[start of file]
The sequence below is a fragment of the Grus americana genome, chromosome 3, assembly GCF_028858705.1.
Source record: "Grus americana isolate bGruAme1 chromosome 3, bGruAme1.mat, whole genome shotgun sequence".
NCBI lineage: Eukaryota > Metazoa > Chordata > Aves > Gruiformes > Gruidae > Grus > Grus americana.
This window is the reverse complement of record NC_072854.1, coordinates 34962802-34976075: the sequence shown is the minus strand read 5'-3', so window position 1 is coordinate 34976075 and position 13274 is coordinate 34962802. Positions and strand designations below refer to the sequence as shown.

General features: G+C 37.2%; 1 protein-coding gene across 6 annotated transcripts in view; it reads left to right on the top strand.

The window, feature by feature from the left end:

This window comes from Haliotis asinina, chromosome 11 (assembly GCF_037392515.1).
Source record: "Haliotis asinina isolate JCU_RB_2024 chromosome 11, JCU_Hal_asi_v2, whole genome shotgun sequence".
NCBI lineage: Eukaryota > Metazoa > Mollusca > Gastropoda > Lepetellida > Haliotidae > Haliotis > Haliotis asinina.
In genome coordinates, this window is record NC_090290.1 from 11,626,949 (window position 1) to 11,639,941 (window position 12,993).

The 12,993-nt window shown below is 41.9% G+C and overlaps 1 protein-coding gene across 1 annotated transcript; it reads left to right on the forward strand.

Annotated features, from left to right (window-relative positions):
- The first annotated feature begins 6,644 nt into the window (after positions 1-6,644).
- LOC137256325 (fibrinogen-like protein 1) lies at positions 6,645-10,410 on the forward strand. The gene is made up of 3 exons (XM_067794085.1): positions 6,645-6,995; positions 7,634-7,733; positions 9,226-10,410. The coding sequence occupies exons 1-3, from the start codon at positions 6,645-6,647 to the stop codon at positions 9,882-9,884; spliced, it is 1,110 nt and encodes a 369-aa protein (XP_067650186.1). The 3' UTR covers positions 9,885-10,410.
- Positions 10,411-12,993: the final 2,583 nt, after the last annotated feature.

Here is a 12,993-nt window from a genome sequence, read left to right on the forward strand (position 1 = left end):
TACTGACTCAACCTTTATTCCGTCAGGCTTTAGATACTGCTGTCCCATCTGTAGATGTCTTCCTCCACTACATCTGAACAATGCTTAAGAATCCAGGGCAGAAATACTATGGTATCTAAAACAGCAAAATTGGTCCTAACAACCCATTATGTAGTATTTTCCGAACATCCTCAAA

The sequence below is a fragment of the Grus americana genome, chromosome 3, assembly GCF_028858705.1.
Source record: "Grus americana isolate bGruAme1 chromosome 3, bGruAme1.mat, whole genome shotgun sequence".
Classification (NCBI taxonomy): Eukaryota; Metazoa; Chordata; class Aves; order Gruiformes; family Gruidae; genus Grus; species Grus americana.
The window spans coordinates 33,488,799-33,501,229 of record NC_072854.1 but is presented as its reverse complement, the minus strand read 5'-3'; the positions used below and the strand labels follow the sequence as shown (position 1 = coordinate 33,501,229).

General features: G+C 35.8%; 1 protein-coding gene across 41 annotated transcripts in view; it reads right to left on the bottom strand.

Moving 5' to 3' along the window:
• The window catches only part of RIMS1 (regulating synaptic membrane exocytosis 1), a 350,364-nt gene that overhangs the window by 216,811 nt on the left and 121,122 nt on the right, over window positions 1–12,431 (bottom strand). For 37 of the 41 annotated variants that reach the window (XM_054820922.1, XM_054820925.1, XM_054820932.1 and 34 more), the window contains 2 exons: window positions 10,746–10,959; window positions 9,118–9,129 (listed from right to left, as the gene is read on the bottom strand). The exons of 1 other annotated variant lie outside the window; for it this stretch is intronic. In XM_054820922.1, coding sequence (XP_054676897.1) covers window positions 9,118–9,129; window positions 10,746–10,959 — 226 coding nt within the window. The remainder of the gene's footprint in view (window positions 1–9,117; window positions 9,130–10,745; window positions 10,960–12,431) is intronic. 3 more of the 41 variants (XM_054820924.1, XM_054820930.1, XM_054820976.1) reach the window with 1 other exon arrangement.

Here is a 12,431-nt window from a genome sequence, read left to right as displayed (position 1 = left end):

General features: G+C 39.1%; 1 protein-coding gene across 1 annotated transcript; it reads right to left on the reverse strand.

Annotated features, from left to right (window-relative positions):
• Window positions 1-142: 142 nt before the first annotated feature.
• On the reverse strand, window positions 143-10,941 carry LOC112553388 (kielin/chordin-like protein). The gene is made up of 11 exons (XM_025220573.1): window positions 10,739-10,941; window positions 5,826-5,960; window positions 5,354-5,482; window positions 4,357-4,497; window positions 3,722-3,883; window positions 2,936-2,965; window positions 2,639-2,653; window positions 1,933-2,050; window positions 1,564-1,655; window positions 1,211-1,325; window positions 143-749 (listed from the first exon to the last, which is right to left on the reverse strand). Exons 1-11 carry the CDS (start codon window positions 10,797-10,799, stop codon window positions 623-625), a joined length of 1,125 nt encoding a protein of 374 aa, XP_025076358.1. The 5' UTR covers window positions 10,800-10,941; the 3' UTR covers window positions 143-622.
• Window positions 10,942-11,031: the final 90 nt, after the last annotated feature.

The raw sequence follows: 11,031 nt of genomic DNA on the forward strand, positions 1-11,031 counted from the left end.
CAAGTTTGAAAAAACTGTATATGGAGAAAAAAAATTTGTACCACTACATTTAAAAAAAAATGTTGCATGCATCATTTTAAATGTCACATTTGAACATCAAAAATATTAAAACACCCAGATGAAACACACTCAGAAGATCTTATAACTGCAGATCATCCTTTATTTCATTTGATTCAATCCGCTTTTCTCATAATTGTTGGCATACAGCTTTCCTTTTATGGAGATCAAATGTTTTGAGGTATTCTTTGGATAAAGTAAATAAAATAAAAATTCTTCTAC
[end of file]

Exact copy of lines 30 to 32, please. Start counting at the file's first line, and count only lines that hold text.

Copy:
• Window positions 10,942-11,031: the final 90 nt, after the last annotated feature.

The raw sequence follows: 11,031 nt of genomic DNA on the forward strand, positions 1-11,031 counted from the left end.
CAAGTTTGAAAAAACTGTATATGGAGAAAAAAAATTTGTACCACTACATTTAAAAAAAAATGTTGCATGCATCATTTTAAATGTCACATTTGAACATCAAAAATATTAAAACACCCAGATGAAACACACTCAGAAGATCTTATAACTGCAGATCATCCTTTATTTCATTTGATTCAATCCGCTTTTCTCATAATTGTTGGCATACAGCTTTCCTTTTATGGAGATCAAATGTTTTGAGGTATTCTTTGGATAAAGTAAATAAAATAAAAATTCTTCTAC